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Exit pursued by regulator

Fees Nicola York reports on the FSA threatening lenders with legal action in a row over shock rises in exit fees

The FSA has threatened lenders with legal action if they refuse to comply with its crackdown on fees. Spokesman Robin Gordon Walker says: “If we cannot persuade lenders, then we have to get an injunction and we will have to go to court. The negotiations are quite detailed and both sides are putting their points across with real vigour and it is getting quite legalistic.”

The Council of Mortgage Lenders agrees that lenders need to justify fee rises and says the client has recourse to the FSA and the Financial Ombudsman Service if they feel the charges are too high.

Brokers are up in arms about lenders raising exit fees for borrowers during the contract term.

Some lenders’ contracts contain caveats reserving the right to raise redemption fees in line with market rates. But some brokers believe these are not clear enough and that some lenders are playing follow my leader with fee rise.

London & Country head of communications David Hollingworth says lenders have always had the option of increasing fees during a contract but it has never been a widespread practice until recently, with fees rising dramatically in some cases.

He says: “If it was only a case of raising the fees by 5 or 10 then that would be OK but these fees have rocketed, it is not just a case of lenders gradually edging them up.”

He says there is a question over whether these fee rises are justified by the amount of work required to process the mortgage at the end of the product term.

Hollingworth says lenders raising exit fees could be seen as a way of deterring a client from remortgaging to another deal and also as a way of clawing back some money if the client does decide to remortgage.

But he thinks it is unlikely that lenders will be able to push fees up much further due to the negative coverage they have had.

However, he believes that lenders will continue to defend their right to change the fee during a contract – a point which the FSA says lenders have been extremely vocal in defending.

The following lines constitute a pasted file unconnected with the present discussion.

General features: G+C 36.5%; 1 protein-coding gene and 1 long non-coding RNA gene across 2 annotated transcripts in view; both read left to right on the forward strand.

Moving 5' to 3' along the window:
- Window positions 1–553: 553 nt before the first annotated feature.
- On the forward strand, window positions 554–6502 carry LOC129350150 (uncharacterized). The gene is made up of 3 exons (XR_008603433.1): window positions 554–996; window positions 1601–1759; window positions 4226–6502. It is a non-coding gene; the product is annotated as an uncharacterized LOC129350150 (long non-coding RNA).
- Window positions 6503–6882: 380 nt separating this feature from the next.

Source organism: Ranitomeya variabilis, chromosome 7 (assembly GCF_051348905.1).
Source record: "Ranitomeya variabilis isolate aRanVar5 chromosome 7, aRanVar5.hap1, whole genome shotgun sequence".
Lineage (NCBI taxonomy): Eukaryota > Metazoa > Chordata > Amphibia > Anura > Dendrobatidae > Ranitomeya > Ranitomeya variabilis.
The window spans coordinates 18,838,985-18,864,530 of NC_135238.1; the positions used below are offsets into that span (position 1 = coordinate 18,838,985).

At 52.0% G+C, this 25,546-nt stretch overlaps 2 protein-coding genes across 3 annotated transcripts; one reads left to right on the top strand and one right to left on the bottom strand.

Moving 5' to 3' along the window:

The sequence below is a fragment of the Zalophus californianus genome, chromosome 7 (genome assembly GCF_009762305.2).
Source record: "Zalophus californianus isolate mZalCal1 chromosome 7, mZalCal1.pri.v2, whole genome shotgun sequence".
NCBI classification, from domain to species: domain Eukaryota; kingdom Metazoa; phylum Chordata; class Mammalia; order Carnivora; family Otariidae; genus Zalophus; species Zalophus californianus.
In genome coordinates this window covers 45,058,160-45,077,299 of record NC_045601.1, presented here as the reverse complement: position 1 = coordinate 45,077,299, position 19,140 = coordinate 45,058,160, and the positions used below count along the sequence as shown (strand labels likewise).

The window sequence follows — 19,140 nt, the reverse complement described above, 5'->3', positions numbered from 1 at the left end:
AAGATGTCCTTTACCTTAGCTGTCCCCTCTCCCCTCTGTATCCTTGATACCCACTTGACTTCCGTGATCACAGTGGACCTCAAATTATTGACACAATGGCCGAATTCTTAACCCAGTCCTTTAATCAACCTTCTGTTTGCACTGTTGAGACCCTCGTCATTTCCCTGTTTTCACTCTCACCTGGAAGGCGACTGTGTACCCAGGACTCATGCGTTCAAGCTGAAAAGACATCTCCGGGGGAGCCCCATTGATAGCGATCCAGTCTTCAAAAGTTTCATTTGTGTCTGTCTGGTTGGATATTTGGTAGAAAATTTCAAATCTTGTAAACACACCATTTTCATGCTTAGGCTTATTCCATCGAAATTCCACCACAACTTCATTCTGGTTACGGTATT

CBK mortgage adviser Peter Wright says he is horrified to hear that lenders are doing this and says it goes against the principles of treating customers fairly.

He says: “The FSA lays down a key facts illustration which is our bible. This makes a mockery of the KFI because what is there to stop lenders increasing their exit fees to whatever they like? How many other brokers and consumers do not know this? I would suspect there are quite a few.”

Mortgage Force managing director Rob Clifford says he would not be surprised if many brokers were unaware of this practice and thinks it is important they should know that exit fees can be raised because it is another factor that should be taken into account by brokers when assessing which lender is right for their client.

Clifford says: “It might reasonably result in consumers and brokers deselecting lenders that have raised their charges significantly in the past.”

He does not believe it is necessarily a breach of TCF but says the FSA should have the power to regulate exit fees.

Clifford adds: “The difficulty is that TCF can be regarded as something which has an impact on everything that a broker or lender does. It can almost be an additional tier of back-door regulation. I think it has got to be left to product providers to design the products.”

Alliance & Leicester head of intermediary mortgages Mehrdad Yousefi says the FSA needs to talk to lenders to find a solution. He says: “The threat of legal action by the FSA is not going to be seen as a positive step by the lending industry. There is more talking to be done here.”

A&L has not raised its exit fees since August 2004 but has the highest fee on the market at 295. Data from Moneyfacts shows that Woolwich is not far behind at 275 while Northern Rock charges 250.

Lenders such as Standard Life Bank and Intelligent Finance have gone from charging no exit fees five years ago to charging 185 and 175 respectively.

Yousefi says: “I think the lending industry will be happy to listen to what the FSA has to say. The whole debate is over whether the fees are fair in the context of TCF and whether they are transparent. We will be happy to work with the FSA on this.

“Emotion can sometimes overrule logic. Lending institutions are commercial organisations so they have to make a return and it is not in the interests of the industry for lenders to say we will never raise our fees.”


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